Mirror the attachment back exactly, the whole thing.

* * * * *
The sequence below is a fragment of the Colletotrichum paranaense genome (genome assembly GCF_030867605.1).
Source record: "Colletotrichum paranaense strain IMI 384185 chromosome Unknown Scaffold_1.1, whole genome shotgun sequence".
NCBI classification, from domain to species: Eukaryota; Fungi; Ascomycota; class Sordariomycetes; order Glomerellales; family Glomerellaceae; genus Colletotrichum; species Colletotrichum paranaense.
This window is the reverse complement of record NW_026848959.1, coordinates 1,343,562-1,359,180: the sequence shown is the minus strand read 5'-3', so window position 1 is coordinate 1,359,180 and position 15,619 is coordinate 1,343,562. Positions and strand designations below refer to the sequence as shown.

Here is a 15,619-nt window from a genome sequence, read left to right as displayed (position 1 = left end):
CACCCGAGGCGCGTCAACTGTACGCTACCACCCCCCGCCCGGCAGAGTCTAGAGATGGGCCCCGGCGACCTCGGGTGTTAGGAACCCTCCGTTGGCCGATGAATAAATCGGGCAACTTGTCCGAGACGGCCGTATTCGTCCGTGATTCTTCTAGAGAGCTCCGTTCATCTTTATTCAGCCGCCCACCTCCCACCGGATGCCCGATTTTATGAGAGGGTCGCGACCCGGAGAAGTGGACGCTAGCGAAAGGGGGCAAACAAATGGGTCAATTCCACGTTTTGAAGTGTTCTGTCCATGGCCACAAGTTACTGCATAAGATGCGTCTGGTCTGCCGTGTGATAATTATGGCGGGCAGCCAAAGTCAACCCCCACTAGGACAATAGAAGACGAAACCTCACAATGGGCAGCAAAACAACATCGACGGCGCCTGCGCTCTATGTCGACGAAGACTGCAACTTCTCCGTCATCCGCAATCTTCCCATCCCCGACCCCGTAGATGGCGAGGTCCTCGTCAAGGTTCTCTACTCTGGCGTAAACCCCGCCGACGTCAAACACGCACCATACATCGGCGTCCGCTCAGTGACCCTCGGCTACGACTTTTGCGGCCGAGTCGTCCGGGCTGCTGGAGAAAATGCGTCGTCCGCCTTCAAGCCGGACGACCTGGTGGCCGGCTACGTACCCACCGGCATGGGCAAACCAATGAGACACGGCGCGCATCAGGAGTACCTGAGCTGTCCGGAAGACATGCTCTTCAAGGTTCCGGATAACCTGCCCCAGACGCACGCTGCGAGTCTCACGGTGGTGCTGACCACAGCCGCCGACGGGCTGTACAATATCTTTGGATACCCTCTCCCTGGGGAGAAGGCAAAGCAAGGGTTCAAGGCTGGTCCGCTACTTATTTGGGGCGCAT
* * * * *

The sequence below is a fragment of the Colletotrichum paranaense genome (genome assembly GCF_030867605.1).
Source record: "Colletotrichum paranaense strain IMI 384185 chromosome Unknown Scaffold_1.1, whole genome shotgun sequence".
NCBI classification, from domain to species: Eukaryota; Fungi; Ascomycota; class Sordariomycetes; order Glomerellales; family Glomerellaceae; genus Colletotrichum; species Colletotrichum paranaense.
This window is the reverse complement of record NW_026848959.1, coordinates 1,343,562-1,359,180: the sequence shown is the minus strand read 5'-3', so window position 1 is coordinate 1,359,180 and position 15,619 is coordinate 1,343,562. Positions and strand designations below refer to the sequence as shown.

Here is a 15,619-nt window from a genome sequence, read left to right as displayed (position 1 = left end):
CACCCGAGGCGCGTCAACTGTACGCTACCACCCCCCGCCCGGCAGAGTCTAGAGATGGGCCCCGGCGACCTCGGGTGTTAGGAACCCTCCGTTGGCCGATGAATAAATCGGGCAACTTGTCCGAGACGGCCGTATTCGTCCGTGATTCTTCTAGAGAGCTCCGTTCATCTTTATTCAGCCGCCCACCTCCCACCGGATGCCCGATTTTATGAGAGGGTCGCGACCCGGAGAAGTGGACGCTAGCGAAAGGGGGCAAACAAATGGGTCAATTCCACGTTTTGAAGTGTTCTGTCCATGGCCACAAGTTACTGCATAAGATGCGTCTGGTCTGCCGTGTGATAATTATGGCGGGCAGCCAAAGTCAACCCCCACTAGGACAATAGAAGACGAAACCTCACAATGGGCAGCAAAACAACATCGACGGCGCCTGCGCTCTATGTCGACGAAGACTGCAACTTCTCCGTCATCCGCAATCTTCCCATCCCCGACCCCGTAGATGGCGAGGTCCTCGTCAAGGTTCTCTACTCTGGCGTAAACCCCGCCGACGTCAAACACGCACCATACATCGGCGTCCGCTCAGTGACCCTCGGCTACGACTTTTGCGGCCGAGTCGTCCGGGCTGCTGGAGAAAATGCGTCGTCCGCCTTCAAGCCGGACGACCTGGTGGCCGGCTACGTACCCACCGGCATGGGCAAACCAATGAGACACGGCGCGCATCAGGAGTACCTGAGCTGTCCGGAAGACATGCTCTTCAAGGTTCCGGATAACCTGCCCCAGACGCACGCTGCGAGTCTCACGGTGGTGCTGACCACAGCCGCCGACGGGCTGTACAATATCTTTGGATACCCTCTCCCTGGGGAGAAGGCAAAGCAAGGGTTCAAGGCTGGTCCGCTACTTATTTGGGGCGCAT